Black Mesa coal mine

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The Black Mesa coal mine in Arizona was operated by Peabody Energy for thirty years before being suspended in 2005.

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In May 2008, the Office of Surface Mining re-activated the Draft Environmental Impact Statement for Peabody’s plan to expand the Black Mesa mine and opened a public comment period that ends on July 7. On June 13, citizen groups requested a suspension or indefinite extension of the comment period in order to resolve a number of issues, including changes to the expansion plan since the original comment period in 2006, and to allow sufficient time for affected Native American tribes to comment. The changes in question include combining the Black Mesa and Kayenta mines into one life-of-mine permit, which will allow Peabody to mine until there is no coal left. In addition, there are concerns about the impact on the health of the local Navajo and Hopi people, as well as considerations arising from the cultural, environmental and religious significance of the land.[1][2]On June 24, OSM rejected the request for a suspension or extension of the public comment period.

On December 22, 2008, the Office of Surface Mining Reclamation and Enforcement granted Peabody permission to expand their Kayenta Mine permit. This revision expands the boundary of the overall mining area by about 19,000 acres to mostly coincide with the lease boundary and coal reserves the Navajo Nation and Hopi Tribe leased to Peabody. Approximately 5,500 acres on Black Mesa Complex would be incorporated into the permit area for mining. In addition to long standing controversies over mining on Black Mesa, the new revision may involve the relocation of five Navajo families on mining-permitted land and a decrease in water quality in local wells.[3]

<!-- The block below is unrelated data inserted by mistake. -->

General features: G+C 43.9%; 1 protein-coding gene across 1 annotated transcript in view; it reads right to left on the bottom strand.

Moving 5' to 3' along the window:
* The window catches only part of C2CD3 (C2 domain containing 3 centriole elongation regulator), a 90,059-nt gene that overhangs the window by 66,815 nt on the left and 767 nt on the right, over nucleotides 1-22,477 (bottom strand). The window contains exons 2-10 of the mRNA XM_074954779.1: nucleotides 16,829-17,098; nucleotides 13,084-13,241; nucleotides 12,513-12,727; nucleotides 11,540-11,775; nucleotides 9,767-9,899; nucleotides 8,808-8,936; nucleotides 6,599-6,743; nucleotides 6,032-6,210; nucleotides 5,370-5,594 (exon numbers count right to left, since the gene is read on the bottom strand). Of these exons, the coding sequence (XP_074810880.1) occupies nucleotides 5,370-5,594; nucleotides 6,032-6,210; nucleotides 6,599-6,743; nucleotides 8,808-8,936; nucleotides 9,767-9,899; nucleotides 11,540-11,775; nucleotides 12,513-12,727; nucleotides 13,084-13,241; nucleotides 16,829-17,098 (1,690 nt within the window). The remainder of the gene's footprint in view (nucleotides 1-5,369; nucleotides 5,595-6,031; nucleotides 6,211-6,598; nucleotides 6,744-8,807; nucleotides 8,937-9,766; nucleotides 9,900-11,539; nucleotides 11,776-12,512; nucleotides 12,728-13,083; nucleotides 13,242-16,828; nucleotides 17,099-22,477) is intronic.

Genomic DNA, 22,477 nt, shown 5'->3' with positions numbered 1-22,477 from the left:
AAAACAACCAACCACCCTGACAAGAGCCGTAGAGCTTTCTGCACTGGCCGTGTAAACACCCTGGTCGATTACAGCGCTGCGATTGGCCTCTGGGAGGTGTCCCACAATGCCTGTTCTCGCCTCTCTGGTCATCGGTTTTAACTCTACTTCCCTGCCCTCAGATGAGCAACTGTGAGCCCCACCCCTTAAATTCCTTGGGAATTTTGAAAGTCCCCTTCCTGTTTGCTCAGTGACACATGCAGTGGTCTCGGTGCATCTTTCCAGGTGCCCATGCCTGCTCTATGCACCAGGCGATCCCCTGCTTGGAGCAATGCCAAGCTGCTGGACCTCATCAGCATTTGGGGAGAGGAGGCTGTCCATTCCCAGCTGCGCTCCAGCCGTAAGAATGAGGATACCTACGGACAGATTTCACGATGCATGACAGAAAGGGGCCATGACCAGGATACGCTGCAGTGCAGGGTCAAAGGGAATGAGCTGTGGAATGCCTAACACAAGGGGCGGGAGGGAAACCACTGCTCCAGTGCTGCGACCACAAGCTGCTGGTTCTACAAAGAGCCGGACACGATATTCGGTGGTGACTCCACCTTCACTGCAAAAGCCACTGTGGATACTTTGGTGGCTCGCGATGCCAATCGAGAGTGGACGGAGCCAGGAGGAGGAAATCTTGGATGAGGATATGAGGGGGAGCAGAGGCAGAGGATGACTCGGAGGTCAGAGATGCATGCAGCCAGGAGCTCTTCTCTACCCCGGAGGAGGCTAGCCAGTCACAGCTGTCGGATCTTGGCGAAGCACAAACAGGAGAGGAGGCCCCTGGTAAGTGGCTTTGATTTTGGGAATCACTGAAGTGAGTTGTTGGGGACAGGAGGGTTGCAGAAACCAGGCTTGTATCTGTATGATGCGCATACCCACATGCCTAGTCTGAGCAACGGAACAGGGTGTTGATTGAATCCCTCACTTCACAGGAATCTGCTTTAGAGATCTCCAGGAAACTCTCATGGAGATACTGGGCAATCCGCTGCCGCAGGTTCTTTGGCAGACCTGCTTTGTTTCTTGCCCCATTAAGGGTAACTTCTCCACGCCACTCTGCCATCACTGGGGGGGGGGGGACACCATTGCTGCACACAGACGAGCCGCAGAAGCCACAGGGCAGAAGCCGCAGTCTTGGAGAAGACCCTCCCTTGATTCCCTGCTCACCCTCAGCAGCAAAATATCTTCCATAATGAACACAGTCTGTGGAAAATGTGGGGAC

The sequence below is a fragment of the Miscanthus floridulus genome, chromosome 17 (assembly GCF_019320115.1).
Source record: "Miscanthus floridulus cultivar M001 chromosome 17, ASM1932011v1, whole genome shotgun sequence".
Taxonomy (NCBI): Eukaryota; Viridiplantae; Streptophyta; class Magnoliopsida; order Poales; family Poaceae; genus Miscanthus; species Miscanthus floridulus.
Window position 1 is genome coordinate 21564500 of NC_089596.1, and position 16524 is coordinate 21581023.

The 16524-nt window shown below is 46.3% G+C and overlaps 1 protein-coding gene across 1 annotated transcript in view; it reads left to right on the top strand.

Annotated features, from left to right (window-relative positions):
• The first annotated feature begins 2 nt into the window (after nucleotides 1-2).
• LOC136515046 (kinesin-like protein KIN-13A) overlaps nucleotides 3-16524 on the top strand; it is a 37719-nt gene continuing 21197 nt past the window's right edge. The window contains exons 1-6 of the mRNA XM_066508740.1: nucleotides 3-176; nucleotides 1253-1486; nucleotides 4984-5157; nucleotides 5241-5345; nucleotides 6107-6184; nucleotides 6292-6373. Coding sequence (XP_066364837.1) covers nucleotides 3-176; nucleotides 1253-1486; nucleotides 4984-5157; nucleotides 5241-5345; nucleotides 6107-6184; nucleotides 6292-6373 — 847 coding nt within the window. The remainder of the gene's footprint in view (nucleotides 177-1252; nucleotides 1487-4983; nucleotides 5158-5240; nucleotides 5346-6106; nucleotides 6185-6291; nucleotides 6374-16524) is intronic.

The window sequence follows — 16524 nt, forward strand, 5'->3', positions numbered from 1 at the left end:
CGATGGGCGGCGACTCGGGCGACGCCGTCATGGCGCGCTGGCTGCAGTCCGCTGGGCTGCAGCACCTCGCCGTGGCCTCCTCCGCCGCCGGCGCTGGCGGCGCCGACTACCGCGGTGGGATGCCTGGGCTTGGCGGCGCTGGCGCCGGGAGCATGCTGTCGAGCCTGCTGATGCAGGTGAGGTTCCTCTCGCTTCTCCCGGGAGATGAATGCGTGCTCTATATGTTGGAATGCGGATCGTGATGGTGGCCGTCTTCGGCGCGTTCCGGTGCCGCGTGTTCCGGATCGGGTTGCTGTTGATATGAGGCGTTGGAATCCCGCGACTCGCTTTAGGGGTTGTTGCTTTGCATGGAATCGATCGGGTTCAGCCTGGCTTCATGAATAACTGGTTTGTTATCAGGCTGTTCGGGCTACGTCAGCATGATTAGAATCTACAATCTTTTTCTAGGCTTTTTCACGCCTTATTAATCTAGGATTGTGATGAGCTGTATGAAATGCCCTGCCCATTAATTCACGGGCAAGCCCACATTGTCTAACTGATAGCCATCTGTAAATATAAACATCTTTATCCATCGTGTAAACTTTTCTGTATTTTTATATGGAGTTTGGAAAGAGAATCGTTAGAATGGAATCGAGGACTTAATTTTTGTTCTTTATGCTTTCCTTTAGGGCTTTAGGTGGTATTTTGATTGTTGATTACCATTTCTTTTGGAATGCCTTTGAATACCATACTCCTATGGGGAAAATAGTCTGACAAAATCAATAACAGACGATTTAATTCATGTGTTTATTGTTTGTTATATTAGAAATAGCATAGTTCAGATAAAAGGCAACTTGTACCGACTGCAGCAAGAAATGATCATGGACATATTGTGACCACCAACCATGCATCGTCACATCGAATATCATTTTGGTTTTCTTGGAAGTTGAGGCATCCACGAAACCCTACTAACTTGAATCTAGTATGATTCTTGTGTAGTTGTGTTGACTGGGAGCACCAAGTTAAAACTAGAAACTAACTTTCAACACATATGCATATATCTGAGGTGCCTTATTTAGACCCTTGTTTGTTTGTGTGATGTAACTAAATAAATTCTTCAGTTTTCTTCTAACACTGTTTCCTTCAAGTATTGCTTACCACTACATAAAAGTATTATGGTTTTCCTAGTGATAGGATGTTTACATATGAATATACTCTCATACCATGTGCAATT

On the same day as the permit revision, Hopi Tribal Chairman Ben Nuvamsa resigned in an effort to end the divisive tribal conflict over whether Peabody should control Black Mesa’s coal resources and aquifers. Vice-chairman Todd Honyaoma Sr. also resigned as of Dec. 31, leaving questions about the tribe’s leadership. According to Nuvamsa, immediate action should be taken on the Black Mesa EIS and permit and on restoration of the tribe’s appellate court, which was suspended as part of a long-standing tribal council. He stated, “Our teachings tell us that we must not exploit our resources as they are important to the preservation and perpetuation of our tradition and our ceremonies and to our future as Hopi and Tewa people. Our sovereignty, albeit limited, is important. We cannot delegate our sovereignty or give it away to an outside organization.”[4]